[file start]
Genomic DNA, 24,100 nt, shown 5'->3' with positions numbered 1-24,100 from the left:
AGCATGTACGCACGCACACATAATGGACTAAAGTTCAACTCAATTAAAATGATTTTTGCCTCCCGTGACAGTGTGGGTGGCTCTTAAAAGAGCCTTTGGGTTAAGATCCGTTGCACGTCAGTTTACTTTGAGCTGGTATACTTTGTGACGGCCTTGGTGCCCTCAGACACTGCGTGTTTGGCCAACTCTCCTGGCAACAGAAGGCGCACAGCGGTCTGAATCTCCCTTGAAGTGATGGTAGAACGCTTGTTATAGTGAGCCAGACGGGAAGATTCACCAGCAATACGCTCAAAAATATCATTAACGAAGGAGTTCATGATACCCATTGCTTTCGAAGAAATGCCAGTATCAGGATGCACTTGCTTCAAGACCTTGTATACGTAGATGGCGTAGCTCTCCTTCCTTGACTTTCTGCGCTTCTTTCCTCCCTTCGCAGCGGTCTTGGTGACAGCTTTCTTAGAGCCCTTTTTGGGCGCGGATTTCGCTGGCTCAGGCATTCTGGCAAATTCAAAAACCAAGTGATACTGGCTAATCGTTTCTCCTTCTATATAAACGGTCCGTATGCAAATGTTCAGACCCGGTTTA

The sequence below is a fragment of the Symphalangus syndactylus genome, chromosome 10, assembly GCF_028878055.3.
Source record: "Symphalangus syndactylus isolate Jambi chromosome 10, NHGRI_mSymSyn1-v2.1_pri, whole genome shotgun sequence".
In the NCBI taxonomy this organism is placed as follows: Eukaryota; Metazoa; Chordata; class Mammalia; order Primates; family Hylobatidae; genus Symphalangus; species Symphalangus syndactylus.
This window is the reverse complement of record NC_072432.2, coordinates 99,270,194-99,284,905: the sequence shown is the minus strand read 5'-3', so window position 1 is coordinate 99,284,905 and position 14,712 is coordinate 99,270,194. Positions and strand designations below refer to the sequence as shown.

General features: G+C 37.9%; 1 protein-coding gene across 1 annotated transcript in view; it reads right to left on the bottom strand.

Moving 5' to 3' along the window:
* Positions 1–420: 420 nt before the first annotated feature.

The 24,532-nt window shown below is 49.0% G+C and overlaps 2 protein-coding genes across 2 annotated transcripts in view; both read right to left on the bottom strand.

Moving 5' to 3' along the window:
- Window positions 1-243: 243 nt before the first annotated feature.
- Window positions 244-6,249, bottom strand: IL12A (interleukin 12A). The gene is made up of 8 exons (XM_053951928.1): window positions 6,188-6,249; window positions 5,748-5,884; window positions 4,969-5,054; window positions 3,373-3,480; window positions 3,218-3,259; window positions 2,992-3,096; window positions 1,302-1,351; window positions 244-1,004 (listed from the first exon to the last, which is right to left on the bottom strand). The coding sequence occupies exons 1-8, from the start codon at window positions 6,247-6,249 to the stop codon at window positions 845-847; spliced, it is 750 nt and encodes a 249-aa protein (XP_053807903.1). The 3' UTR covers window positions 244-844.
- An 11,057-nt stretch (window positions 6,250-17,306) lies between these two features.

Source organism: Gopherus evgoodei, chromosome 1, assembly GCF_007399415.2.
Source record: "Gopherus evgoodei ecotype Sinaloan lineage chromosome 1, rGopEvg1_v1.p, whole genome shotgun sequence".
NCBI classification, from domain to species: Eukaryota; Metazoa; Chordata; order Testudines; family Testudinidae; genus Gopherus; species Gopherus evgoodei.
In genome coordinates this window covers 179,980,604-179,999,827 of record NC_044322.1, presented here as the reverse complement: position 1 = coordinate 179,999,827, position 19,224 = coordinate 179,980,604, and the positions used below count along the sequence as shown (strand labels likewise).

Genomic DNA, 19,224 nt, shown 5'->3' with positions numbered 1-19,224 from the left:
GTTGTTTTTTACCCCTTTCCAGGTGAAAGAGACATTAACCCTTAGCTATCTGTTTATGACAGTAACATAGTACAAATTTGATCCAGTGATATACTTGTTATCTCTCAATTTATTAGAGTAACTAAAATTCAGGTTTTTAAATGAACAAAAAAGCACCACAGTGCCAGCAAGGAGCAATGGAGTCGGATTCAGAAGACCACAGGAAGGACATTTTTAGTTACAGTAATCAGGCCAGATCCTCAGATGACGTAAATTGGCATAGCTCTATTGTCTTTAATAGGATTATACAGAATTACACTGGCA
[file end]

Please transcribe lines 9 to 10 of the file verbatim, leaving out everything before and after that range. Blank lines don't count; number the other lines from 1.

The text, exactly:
* Positions 1–420: 420 nt before the first annotated feature.

The 24,532-nt window shown below is 49.0% G+C and overlaps 2 protein-coding genes across 2 annotated transcripts in view; both read right to left on the bottom strand.